Ah versions, the poor cousin of the revision, much maligned and all too often ignored. Versions are the workhorse of the Vault system, every time we do a check in, be it a regular update during the day, an end of day "just in case" check in, a rename, property update or a state change, versions are there, working in the background to make sure we capture the design evolution and work in progress milestones.
In addition to being ignored, they are becoming scarcer, we don't create them as frequently as we used to, operations that create new parent versions like rename, move etc are deferred to coincide with other updates meaning we are creating less - we don't even create whole new files for document versions any more. When making a purely cosmetic change that doesn't directly affect the file we just share the same file across versions. Add the purging of "non-essential" versions and it seems we are squeezing them right out of the picture.
But before we get carried away lets celebrate a few of the versions greater virtues - where would we be 5 minutes before the design deadline when you realise you changed the wrong file? What about 3 months later when the boss changes his mind about the project "direction" or you just simply need to figure out who to blame for all that has gone wrong in your world?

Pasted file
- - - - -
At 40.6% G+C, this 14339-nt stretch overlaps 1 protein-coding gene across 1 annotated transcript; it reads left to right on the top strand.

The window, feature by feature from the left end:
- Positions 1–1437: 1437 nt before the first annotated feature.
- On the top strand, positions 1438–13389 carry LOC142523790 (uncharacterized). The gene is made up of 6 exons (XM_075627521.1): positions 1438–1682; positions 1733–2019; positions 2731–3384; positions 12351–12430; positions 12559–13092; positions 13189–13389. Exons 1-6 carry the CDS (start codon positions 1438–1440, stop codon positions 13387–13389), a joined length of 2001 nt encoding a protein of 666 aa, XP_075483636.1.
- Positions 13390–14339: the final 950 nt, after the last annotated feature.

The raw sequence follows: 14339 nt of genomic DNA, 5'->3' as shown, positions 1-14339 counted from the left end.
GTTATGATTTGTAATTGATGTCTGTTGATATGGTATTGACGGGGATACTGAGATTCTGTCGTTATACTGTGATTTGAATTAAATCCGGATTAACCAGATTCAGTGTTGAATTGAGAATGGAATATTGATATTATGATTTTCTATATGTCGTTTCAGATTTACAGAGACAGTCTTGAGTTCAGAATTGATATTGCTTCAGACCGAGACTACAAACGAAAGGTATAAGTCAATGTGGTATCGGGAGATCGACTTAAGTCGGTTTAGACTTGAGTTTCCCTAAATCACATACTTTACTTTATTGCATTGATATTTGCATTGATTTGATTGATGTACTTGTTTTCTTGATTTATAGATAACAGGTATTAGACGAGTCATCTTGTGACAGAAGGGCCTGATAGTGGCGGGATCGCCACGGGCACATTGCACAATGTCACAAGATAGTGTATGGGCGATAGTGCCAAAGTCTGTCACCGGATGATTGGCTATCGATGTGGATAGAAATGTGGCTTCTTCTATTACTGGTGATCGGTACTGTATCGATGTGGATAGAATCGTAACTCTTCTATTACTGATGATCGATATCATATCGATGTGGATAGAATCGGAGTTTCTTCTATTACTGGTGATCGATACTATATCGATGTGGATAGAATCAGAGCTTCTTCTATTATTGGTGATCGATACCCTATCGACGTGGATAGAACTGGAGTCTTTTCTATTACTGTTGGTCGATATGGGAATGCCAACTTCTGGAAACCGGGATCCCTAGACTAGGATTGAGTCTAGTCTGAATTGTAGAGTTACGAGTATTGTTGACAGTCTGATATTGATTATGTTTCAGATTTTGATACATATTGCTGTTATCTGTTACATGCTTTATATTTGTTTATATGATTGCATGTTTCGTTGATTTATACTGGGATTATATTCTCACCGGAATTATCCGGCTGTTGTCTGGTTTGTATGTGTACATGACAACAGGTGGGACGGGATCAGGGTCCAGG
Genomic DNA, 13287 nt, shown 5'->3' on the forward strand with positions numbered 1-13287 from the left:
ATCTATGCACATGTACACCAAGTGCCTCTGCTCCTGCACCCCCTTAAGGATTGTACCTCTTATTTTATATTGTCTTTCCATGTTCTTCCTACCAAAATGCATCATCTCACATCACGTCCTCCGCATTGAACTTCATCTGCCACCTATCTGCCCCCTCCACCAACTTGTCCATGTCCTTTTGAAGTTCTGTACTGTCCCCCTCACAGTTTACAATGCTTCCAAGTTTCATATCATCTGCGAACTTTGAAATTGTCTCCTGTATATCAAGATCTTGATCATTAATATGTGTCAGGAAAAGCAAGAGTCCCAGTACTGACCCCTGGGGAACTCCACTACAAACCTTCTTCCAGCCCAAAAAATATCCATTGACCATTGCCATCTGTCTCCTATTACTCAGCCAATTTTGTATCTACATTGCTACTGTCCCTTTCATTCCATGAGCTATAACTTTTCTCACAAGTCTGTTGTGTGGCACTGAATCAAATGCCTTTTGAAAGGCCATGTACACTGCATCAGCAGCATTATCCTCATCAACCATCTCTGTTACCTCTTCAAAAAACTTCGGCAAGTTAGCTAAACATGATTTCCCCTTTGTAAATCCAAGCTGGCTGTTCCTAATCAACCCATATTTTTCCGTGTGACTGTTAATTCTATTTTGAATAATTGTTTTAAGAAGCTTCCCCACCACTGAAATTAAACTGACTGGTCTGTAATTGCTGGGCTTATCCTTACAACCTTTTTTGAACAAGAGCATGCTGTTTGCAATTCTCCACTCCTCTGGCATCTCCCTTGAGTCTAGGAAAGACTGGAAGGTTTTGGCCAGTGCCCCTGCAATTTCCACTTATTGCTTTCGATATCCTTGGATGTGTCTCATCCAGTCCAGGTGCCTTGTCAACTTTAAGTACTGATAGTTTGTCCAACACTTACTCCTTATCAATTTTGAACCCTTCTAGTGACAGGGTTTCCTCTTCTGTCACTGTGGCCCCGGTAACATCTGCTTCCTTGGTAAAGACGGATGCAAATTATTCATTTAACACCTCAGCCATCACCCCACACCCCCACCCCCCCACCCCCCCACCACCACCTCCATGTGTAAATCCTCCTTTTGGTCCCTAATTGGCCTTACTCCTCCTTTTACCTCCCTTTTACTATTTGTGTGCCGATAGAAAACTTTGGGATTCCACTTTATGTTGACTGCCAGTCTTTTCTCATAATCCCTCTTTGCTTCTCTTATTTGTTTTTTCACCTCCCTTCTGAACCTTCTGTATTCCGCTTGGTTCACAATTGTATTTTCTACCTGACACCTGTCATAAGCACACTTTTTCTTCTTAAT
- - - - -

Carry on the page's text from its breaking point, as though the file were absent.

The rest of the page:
In trouble, that's where - versions allow us to go back in time, whether to recover unintended changes, to revert to previous design iterations and with copy design enable design branching or simply find out who made a version. It captures through comments and visual comparison tools the design iteration and intent and perhaps most importantly lets us know who it was that made the changes.
Versions are a wealth of important incremental design data and the foundation of real document control, spare them a thought next time you are about to hit the purge button or complain there are too many of them hanging around.